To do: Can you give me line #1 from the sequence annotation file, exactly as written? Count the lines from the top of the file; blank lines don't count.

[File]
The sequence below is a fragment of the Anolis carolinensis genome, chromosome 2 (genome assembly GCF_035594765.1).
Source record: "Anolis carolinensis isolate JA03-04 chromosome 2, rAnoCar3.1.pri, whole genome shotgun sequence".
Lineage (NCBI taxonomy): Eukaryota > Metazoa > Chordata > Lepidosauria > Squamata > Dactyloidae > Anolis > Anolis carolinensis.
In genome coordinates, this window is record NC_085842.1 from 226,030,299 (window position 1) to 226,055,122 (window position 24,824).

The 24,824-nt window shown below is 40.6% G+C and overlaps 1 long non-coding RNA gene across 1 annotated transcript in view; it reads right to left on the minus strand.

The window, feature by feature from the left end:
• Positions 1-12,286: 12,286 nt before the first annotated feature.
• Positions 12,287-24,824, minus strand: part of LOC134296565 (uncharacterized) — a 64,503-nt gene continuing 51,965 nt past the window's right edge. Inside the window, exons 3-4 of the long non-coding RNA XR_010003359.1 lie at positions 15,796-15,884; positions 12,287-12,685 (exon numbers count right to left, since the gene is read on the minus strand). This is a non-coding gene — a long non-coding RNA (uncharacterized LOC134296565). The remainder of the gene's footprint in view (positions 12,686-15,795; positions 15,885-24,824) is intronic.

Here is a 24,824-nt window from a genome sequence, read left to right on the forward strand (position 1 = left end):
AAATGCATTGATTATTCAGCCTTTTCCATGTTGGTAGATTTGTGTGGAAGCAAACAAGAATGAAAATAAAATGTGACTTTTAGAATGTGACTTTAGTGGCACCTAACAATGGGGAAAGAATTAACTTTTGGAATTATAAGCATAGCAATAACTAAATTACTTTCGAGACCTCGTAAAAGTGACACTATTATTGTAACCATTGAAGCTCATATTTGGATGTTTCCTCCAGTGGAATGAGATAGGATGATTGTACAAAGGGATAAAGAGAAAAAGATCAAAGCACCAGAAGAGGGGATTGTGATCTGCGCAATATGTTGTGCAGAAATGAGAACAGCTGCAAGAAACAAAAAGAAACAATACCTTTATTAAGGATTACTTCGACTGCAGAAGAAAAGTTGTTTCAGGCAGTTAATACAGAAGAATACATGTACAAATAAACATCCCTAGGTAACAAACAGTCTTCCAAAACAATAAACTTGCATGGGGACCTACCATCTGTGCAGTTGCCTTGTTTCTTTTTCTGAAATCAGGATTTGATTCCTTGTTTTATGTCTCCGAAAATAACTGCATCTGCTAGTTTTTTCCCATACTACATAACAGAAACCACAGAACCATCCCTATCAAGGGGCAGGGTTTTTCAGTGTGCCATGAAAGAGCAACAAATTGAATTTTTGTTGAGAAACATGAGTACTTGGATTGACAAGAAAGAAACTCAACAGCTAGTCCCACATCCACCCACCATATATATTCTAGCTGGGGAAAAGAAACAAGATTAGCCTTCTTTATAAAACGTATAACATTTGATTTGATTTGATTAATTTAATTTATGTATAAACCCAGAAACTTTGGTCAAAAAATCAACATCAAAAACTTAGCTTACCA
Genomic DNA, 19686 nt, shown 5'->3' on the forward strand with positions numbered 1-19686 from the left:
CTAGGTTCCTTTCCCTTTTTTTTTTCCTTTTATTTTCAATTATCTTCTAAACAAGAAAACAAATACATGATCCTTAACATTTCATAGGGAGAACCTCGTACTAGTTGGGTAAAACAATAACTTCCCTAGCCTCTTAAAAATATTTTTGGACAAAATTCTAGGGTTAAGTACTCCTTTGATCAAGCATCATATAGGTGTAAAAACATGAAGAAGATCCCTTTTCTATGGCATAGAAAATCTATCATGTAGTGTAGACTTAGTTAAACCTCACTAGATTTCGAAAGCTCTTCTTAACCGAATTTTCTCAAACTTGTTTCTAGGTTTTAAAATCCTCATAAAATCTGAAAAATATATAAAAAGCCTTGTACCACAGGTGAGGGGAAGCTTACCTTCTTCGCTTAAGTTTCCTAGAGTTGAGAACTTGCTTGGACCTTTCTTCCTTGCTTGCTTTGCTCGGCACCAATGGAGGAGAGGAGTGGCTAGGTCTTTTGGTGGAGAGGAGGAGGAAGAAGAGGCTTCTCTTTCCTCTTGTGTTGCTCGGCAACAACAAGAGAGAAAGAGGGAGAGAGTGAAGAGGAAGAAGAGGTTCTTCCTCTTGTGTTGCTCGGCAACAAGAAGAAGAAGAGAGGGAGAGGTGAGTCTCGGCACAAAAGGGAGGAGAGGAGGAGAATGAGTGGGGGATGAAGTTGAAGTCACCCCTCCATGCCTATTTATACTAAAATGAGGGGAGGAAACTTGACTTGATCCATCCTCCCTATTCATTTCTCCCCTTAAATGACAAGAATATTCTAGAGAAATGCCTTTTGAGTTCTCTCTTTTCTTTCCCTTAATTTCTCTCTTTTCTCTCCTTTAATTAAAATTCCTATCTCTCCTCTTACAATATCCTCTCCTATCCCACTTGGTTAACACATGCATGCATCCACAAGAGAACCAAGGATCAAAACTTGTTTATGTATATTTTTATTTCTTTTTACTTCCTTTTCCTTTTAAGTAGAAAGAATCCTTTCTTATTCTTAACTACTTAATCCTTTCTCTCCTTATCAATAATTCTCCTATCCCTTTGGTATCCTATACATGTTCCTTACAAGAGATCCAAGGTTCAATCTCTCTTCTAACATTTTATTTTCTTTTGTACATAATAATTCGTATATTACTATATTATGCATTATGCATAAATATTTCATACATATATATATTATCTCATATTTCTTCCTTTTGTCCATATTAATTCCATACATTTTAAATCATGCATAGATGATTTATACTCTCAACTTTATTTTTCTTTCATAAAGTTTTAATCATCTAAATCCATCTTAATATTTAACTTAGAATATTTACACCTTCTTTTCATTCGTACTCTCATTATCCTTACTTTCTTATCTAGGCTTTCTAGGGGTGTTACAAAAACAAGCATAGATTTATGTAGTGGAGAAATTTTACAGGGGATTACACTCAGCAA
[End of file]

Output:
The sequence below is a fragment of the Anolis carolinensis genome, chromosome 2 (genome assembly GCF_035594765.1).